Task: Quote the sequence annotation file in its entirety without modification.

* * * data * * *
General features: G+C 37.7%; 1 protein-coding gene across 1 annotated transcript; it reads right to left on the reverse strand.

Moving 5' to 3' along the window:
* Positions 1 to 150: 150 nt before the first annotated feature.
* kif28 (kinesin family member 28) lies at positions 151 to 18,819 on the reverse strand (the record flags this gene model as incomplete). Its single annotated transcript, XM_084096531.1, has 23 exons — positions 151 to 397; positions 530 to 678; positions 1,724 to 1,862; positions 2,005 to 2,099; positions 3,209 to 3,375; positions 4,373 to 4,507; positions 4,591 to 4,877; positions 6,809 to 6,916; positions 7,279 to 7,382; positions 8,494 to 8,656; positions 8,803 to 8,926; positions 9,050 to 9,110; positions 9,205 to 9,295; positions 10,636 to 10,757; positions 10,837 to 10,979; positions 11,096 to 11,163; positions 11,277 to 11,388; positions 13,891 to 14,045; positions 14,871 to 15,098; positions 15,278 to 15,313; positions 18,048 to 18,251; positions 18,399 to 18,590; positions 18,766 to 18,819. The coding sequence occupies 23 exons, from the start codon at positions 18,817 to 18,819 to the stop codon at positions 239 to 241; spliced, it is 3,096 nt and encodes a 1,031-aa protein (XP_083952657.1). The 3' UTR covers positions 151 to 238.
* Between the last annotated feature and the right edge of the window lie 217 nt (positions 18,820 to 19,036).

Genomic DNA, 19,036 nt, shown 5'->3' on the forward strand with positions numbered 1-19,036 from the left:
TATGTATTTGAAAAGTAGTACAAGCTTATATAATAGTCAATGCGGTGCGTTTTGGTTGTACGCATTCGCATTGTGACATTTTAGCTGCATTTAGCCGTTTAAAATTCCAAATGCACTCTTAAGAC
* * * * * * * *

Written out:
General features: G+C 37.7%; 1 protein-coding gene across 1 annotated transcript; it reads right to left on the reverse strand.

Moving 5' to 3' along the window:
* Positions 1 to 150: 150 nt before the first annotated feature.
* kif28 (kinesin family member 28) lies at positions 151 to 18,819 on the reverse strand (the record flags this gene model as incomplete). Its single annotated transcript, XM_084096531.1, has 23 exons — positions 151 to 397; positions 530 to 678; positions 1,724 to 1,862; positions 2,005 to 2,099; positions 3,209 to 3,375; positions 4,373 to 4,507; positions 4,591 to 4,877; positions 6,809 to 6,916; positions 7,279 to 7,382; positions 8,494 to 8,656; positions 8,803 to 8,926; positions 9,050 to 9,110; positions 9,205 to 9,295; positions 10,636 to 10,757; positions 10,837 to 10,979; positions 11,096 to 11,163; positions 11,277 to 11,388; positions 13,891 to 14,045; positions 14,871 to 15,098; positions 15,278 to 15,313; positions 18,048 to 18,251; positions 18,399 to 18,590; positions 18,766 to 18,819. The coding sequence occupies 23 exons, from the start codon at positions 18,817 to 18,819 to the stop codon at positions 239 to 241; spliced, it is 3,096 nt and encodes a 1,031-aa protein (XP_083952657.1). The 3' UTR covers positions 151 to 238.
* Between the last annotated feature and the right edge of the window lie 217 nt (positions 18,820 to 19,036).

Genomic DNA, 19,036 nt, shown 5'->3' on the forward strand with positions numbered 1-19,036 from the left:
TATGTATTTGAAAAGTAGTACAAGCTTATATAATAGTCAATGCGGTGCGTTTTGGTTGTACGCATTCGCATTGTGACATTTTAGCTGCATTTAGCCGTTTAAAATTCCAAATGCACTCTTAAGAC